How to Create Rhetoric

Map of D.C.

Map of Chicago

In “Cities of Rhetoric”  in City of Rhetoric David Fleming concludes that perfect cities of rhetoric, or cities in which civilians can come together to hear each other out fairly and talk through disagreements, are difficult to create, but not impossible. Furthermore, Fleming argues that as part of our human nature, we keep striving to create these “strong publics.” In other words, Fleming ends his book by reflecting on the types of publics that thrive, such as “the urban district, a public with (prototypically speaking) a medium-sized population (50-100,000), settled in a medium-size space…” (201) compared to previously mentioned publics that survived but ultimately failed in creating successful spaces of rhetoric. More specifically, Fleming focuses on how we can try to, or even hope to try to, build strong publics; Fleming believes that by teaching “civic education,” or city-based education with a focus on community interactions, in public schools is the first step on changing the way our cities function. Essentially, the conclusion is that the physical space of cities can influence interactions between its civilians in ways we don’t think about, but we can teach our kids to think in ways which we do not. For example, Fleming says, “just as we need to make our schools more civic… we need to make our cities more educational…” (209). As Fleming states, we have the power to change how future generations view public spaces, and we also have the power to change our public spaces to educate us.

In a broader context, I believe that Fleming is onto something with his ideas in his final chapter. While we may not think about it that much, our cities do teach us a lot. Fleming uses Chicago in his book, but that’s not a city I’m overly familiar with. Instead, I’ll look at Washington D.C.. The nation’s capital is supposed to be a place where rhetoric occurs. It is supposed to the the place where all major national matters get hashed out. However, there are clear divides within the city. Georgetown, for example, has no metro stop to keep the lower class out. If we change this, we can change the message that sends to the public. Furthermore, if we take the time to educate our young on relevant matters such as civic discourse, we can look into the future at least hoping that younger generations will be able to create what we couldn’t.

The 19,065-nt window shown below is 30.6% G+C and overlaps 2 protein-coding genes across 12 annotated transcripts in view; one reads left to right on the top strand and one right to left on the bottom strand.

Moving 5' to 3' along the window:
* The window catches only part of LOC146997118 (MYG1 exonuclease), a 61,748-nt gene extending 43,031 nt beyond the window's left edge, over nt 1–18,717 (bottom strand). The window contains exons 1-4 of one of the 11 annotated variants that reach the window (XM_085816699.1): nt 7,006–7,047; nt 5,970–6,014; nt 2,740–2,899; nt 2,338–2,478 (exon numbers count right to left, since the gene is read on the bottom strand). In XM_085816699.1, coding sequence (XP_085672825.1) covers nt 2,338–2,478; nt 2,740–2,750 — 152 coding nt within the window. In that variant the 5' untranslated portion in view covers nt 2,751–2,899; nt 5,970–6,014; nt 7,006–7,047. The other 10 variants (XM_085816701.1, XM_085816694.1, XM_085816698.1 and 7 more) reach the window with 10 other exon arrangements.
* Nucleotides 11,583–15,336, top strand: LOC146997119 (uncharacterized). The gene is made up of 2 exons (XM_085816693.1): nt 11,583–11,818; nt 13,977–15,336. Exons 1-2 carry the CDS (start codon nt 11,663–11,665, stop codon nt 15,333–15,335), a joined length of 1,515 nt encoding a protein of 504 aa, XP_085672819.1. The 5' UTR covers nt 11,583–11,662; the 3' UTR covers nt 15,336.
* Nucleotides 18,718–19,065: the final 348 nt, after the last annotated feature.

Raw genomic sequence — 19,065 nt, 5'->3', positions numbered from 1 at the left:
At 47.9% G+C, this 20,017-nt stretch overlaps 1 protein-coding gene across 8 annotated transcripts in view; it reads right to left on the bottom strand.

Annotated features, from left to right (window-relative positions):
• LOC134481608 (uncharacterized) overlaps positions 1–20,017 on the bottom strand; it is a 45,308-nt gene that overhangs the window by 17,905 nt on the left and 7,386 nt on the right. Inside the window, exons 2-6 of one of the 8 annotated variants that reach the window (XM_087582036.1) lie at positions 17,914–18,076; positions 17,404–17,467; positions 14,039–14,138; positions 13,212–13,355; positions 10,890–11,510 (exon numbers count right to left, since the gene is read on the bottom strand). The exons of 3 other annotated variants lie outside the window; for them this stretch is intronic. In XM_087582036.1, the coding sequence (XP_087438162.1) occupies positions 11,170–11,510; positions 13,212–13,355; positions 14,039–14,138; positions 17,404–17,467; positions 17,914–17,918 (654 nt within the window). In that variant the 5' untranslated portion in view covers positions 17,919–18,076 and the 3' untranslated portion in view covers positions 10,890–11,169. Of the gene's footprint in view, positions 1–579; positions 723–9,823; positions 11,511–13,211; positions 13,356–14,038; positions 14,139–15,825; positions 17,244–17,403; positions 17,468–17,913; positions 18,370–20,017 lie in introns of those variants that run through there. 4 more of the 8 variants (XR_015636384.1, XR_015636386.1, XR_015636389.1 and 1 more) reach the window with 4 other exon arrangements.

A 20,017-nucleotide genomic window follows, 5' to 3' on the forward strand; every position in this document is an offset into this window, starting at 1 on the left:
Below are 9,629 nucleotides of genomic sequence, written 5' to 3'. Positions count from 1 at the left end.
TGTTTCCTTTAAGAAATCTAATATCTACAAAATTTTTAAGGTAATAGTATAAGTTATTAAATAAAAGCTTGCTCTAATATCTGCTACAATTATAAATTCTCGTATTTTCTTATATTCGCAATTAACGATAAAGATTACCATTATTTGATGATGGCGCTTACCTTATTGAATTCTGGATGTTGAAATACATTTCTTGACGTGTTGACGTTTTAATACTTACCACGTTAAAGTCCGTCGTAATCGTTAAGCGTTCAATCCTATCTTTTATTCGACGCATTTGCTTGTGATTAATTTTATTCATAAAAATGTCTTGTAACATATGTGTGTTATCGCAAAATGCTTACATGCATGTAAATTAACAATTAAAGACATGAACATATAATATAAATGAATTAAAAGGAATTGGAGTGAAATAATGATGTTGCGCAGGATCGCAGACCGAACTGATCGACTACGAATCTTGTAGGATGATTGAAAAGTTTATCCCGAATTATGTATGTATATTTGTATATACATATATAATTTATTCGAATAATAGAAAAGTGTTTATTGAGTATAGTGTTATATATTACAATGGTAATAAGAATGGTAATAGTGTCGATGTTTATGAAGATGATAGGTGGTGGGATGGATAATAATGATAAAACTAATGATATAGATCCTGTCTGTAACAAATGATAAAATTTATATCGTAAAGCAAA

Photos from https://www.google.com/maps

Building Walls in Our Own Cities

In Part II of Sarah B. Schindler’s Architectural Exclusion: Discrimination and Segregation through Physical Design of the Built Environment the argument is made that segregation and exclusion is not simply facilitated by the government through the law, but through the built environment and architecture. As Schindler points out in her introduction, “[d]ecisions about infrastructure shape more than just the physical city; those decisions also influence the way that residents and visitors experience the city” (1939). The article continues to go on about how the exclusion process works, and Schindler goes into great detail about various examples of manipulated build environments. Physical barriers and transit are the two main topics in Part II since they are arguably, the two methods that the widest range of people. Take modern day Washington D.C. for example. If you look at Chinatown, the Verizon center separates the more “undeveloped” residential part of the neighborhood from the hustle and bustle that the National Portrait Gallery attracts. Whether this was intentional or not, it certainly creates a divide in the neighborhood. As for transit, the SafeTrack initiative is a major method of exclusion, if you really look at it. Metro trains stop running at midnight for “public safety” when anyone who lives in or has been to the D.C. area knows that it can easily take at least an hour to get from one side of the city to another. Now add in people working late shifts in the area. If you get out of work around 11:30pm and the trains stop running around midnight and you have to get from Foggy Bottom to New Carrolton, you might be in a bit off trouble if you get out of work late or even if the metro itself is having issues. Sure, you could argue that these are “design flaws” or that they’re “for the good of the general public,” but as Schindler demonstrates in her article, it is quite easy for architects and local city officials to manipulate a built environment to become what they want it to be for who they want it to be for.